•Oakland's Ken Stabler, deciding not to throw an interception, for a change, kept the ball on the ground for the intentional triple-fumble touchdown that beat San Diego.
•Denver and Atlanta winning games on last-play field goals when the kickers got another chance after they had missed their first ones.
•Assorted NFL cheerleaders posing in the nude, rolling undercover cops and causing almost as much embarrassment to some owners as the NFC Central.
•Carroll Rosenbloom becoming the only man ever to make a sympathetic figure out of George Allen by firing his new coach after two exhibition games.
•Such stars as O. J. Simpson, Bert Jones, Bob Griese, Chuck Foreman and Ken Anderson missing parts of the season because of injuries. Not to mention approximately 200 other players who were lost for the season.
•Chicago's Walter Payton gaining the most secretive 1,395 yards in history, because the Bears experimented with a no-quarterback offense under new Coach Neill Armstrong, who viewed Payton more as a decoy than a runner.
•Cleveland Cornerback Ron Bolton, following a near-riot in Municipal Stadium after the Browns had lost their second straight game as the result of a controversial call in the waning moments, saying of the officials, "They're the only guys who can rob you and then get a police escort out of the stadium."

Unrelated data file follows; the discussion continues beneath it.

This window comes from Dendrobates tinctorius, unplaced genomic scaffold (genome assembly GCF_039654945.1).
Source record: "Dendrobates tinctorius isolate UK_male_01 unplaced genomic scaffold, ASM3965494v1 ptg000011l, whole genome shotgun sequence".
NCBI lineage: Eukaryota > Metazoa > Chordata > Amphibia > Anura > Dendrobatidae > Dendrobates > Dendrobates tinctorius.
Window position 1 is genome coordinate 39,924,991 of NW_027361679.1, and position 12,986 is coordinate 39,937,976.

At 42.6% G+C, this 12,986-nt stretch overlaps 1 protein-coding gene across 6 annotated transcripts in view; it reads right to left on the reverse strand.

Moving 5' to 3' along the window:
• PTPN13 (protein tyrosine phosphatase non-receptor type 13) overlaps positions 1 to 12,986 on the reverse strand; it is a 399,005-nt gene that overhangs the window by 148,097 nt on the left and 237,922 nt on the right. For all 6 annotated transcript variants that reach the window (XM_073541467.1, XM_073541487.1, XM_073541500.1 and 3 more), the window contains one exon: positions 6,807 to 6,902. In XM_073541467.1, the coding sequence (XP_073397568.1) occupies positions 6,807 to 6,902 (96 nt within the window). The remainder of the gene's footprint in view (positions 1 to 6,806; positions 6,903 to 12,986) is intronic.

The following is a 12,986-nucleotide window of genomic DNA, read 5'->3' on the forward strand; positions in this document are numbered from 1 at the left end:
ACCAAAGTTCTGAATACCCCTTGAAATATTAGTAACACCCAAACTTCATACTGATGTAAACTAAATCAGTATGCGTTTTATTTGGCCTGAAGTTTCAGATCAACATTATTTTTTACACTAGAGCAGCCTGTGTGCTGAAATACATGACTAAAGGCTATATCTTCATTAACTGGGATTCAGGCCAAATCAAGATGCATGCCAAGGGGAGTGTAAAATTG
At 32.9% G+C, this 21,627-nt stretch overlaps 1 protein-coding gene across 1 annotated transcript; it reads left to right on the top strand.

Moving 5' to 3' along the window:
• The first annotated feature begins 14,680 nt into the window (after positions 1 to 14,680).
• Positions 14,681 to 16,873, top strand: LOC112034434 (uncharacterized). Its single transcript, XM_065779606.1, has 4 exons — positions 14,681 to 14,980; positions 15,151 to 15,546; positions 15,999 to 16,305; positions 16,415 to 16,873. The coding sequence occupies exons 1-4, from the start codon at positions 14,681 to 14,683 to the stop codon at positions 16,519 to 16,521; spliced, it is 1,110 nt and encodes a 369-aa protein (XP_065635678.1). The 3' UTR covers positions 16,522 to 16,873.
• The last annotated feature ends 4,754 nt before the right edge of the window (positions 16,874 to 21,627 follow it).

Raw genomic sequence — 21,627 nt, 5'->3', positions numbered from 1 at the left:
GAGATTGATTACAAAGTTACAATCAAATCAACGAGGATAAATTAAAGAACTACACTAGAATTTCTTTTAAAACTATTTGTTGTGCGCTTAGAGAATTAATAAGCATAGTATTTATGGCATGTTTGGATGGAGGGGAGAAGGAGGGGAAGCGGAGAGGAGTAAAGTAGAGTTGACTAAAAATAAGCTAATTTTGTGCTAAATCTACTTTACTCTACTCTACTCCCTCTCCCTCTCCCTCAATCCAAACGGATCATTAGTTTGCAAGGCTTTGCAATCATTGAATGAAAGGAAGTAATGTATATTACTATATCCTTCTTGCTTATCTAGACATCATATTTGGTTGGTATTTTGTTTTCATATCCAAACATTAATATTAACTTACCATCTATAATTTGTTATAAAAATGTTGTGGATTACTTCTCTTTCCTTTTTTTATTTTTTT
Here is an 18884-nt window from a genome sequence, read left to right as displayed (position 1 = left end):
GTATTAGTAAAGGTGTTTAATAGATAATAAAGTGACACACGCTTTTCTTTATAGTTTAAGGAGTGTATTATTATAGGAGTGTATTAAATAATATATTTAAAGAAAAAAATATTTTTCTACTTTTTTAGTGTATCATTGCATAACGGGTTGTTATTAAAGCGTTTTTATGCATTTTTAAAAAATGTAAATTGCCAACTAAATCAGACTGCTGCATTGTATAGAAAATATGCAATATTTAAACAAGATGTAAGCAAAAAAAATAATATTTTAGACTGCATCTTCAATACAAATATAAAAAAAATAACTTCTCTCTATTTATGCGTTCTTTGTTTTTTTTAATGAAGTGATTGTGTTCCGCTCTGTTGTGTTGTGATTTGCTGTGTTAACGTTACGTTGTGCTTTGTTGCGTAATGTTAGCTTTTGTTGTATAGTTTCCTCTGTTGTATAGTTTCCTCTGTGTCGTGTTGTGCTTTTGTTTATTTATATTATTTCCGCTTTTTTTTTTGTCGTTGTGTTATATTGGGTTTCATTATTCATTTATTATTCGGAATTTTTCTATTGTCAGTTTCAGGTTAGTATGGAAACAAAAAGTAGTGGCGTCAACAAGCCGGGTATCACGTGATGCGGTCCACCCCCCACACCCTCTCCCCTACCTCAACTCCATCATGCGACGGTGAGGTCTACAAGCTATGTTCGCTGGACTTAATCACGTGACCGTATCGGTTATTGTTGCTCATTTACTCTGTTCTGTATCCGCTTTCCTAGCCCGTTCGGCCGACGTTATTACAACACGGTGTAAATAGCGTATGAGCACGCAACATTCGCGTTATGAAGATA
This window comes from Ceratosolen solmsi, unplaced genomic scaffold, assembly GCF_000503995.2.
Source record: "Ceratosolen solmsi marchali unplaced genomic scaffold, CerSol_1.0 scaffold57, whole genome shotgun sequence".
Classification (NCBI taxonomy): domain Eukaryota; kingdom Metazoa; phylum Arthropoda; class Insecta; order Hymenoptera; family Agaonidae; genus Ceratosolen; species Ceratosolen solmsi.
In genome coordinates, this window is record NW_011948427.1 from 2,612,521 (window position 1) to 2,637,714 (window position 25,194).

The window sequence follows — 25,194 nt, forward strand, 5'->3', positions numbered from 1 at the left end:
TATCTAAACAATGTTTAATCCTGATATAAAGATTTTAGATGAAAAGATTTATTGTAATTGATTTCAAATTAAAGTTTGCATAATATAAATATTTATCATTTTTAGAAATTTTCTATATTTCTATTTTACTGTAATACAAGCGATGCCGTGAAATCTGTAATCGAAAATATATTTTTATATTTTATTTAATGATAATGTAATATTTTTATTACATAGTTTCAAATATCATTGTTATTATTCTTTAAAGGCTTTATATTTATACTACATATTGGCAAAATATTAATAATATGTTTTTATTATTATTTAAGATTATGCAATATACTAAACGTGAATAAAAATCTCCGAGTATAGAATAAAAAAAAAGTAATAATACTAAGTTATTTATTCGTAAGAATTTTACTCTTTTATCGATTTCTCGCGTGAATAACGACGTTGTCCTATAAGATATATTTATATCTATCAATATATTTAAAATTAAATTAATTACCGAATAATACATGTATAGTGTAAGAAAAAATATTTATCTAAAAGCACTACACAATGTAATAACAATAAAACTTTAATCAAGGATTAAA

•Last year's NFL scoring leader, Errol Mann of the Raiders, missing extra points in five different games and more field goals than Al Davis could count.
•David Sims of Seattle leading the NFL in touchdowns; Jim Zorn of Seattle becoming the best lefthanded quarterback since, well, Ken Stabler; and Steve Largent of Seattle becoming the new Raymond Berry by catching an AFC-high 71 passes for 1,168 yards—while all the big names were on vacation.
•New England blowing its opening game to Washington at home, partly because an unidentified Patriot left a playsheet in the Redskins' dressing room.
•The Atlanta Falcons finding a placekicker (Tim Mazzetti) in a bar.
•Detroit Coach Monte Clark discovering Quarterback Gary Danielson just in time to win six of the last nine games and barely missing the playoffs.
•Washington beating Dallas 9-5 in a touchdownless game on Monday night to raise its record to 5-0, and beating Detroit to go 6-0, but then losing eight of its next 10 games—prompting the supporters of $250,000-per-year bench warmer Quarterback Billy Kilmer to suggest that the Redskins wouldn't have collapsed had Kilmer been playing instead of Joe Theismann, which is what would have happened if George Allen had still been eating ice cream in D.C. What they overlook is that if George Allen had been in D.C, the Redskins probably wouldn't have won the first six.